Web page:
I have found this really interesting article through a follower on Twitter. Thought you may find it an interesting read. It really does make you think....
What's Inside: For a Refreshing Hint of Tear Gas, Light Up a Cigarette
By Patrick di Justo 04.21.08
Thanks to nicotine, this plant may be mildly hallucinogenic. It can be chewed, brewed, smoked, or, as some South American shamans prefer, enjoyed as an enema.
Tobacco firms are very secretive about their products' myriad ingredients, but we do know that about 10 percent of any given smoke is simply cellulose and a thin strip of adhesive.
Essentially ammonia in water. There is some evidence that ammonia reacts with tobacco to free the nicotine, making it more accessible to the bloodstream (manufacturers dispute this). Of course, the Material Safety Data Sheet warns that inhaling ammonia vapors, whatever the source, may damage the upper respiratory tract.
Commonly found in the secretions of a beaver's castor glands (located near the animal's genitals), this substance when processed gives your cigarette a sweet odor and smoky flavor. In 1991, Phillip Morris used just 8 pounds of the pungent stuff to make 400 billion cigarettes — proving that a little genital secretion goes a long way.
According to tobacco-industry documents, this pyrazine (an aromatic ringed compound) provides an "earthy depth of flavor." Funny, when the same compound is used in food preparation, it's described as tasting like potatoes.
One way that Brazil intends to make itself hydrocarbon-independent is with the oleoresin of the copaiba tree, which is so flammable it can practically fuel a diesel engine without any refining at all. Why is it in cigarettes? One possibility is that ammonium hydroxide decreases combustibility, so manufacturers have to counteract it with a nontoxic accelerant. Perhaps, but copaiba oil is also used as a folk remedy for prostate tumors (and gonorrhea).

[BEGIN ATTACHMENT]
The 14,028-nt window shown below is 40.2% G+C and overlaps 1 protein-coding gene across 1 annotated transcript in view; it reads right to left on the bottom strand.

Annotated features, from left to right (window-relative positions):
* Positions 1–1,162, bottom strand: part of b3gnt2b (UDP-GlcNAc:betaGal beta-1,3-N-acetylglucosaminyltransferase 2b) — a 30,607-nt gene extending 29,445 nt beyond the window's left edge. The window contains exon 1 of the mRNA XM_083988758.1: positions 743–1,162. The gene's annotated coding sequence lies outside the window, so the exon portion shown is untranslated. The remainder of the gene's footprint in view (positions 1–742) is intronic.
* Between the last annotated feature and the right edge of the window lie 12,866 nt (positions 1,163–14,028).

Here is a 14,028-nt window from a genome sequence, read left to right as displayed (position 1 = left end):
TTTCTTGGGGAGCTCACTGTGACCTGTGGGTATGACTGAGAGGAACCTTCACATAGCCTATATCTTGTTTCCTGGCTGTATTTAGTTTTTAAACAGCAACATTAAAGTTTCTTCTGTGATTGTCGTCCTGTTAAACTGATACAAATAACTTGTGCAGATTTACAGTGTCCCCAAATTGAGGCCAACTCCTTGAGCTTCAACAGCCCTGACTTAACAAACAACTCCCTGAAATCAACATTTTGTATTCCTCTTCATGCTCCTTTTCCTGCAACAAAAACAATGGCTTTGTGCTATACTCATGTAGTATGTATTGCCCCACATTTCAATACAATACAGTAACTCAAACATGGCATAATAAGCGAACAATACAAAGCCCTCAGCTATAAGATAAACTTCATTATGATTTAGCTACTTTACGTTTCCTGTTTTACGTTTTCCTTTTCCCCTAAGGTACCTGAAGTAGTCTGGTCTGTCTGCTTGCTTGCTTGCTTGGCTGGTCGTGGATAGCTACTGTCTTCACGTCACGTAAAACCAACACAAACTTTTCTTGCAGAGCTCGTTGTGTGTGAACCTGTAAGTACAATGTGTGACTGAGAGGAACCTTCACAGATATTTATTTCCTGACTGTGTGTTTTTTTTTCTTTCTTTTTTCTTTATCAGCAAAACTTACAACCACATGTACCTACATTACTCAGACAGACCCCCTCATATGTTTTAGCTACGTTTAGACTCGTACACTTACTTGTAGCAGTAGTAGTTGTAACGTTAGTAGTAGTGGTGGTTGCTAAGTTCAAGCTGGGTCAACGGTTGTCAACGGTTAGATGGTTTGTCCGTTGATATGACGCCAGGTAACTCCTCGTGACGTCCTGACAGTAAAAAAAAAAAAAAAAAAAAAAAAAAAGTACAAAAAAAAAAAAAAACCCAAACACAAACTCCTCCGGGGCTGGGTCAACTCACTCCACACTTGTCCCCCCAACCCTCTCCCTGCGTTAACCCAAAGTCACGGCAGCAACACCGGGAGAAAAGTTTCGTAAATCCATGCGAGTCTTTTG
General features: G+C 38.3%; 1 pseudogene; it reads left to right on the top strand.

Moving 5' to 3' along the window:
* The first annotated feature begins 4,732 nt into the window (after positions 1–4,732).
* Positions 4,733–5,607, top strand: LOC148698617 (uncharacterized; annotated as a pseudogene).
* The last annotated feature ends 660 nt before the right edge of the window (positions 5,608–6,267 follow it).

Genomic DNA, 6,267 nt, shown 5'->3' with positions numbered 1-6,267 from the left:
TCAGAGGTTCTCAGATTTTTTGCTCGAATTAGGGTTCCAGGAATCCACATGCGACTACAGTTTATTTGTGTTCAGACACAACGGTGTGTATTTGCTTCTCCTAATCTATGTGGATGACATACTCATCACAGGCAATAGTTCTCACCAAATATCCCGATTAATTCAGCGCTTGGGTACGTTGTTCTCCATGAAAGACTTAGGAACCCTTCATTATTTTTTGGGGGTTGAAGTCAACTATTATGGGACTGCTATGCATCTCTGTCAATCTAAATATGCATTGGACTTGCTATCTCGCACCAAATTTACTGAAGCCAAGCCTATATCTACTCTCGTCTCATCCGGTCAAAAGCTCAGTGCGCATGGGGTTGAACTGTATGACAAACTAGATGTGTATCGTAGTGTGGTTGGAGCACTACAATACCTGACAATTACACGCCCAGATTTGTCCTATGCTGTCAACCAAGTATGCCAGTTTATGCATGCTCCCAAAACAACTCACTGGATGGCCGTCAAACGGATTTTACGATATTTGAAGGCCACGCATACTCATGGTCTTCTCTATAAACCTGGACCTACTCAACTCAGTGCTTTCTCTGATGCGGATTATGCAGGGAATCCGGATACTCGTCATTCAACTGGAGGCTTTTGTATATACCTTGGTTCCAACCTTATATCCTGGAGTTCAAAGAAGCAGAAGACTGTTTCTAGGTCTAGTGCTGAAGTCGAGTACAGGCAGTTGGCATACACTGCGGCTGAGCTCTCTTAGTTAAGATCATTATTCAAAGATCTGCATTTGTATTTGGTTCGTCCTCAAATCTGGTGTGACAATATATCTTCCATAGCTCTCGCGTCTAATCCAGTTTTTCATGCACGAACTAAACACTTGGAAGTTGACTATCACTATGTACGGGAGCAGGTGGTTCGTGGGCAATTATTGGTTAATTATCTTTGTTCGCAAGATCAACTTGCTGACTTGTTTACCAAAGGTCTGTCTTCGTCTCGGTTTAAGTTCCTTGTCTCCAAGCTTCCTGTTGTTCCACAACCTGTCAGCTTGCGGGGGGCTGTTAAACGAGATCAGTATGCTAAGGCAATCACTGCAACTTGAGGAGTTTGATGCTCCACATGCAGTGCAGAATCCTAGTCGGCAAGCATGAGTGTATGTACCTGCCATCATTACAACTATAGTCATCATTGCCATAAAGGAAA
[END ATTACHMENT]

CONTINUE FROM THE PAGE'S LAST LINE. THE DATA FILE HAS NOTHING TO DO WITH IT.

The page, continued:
Phenyl Methyl Ketone (Acetophenone)
C6H5COCH3 is a major component of tear gas, which should come as no surprise to anyone who's hung out in a smoke-filled bar. Here it may act as a low-level narcotic.
This compound is a mild inhibitor of the CYP2A6 enzyme, which helps break down substances — including nicotine — in the bloodstream. By slowing this process, heptalactone may help keep the precious nicotine in your body longer.
Burning sugar releases acetaldehyde (as does fermenting alcohol), which at least one study says has a narcotic effect. It's also a positive reinforcer when combined with nicotine — each amplifies the other's effect on your brain (and the likelihood you'll want to keep smoking).
This crystalline substance desensitizes the upper respiratory tract, creating a perception of smoothness or mildness. It's also another way of juicing tobacco's high — levulinic acid enhances the binding of nicotine to the appropriate receptors in the brain, giving you more bang with each puff.
Smoking tobacco causes monocytes (specialized white blood cells) to stick to the endothelial cells on the inner walls of arteries and veins. This buildup, like all circulatory blockages, can lead to heart attack and stroke. Arginine, a common amino acid, may reverse some of this accumulation when taken orally. So, in a sense, maybe cigarettes aren't so bad after all.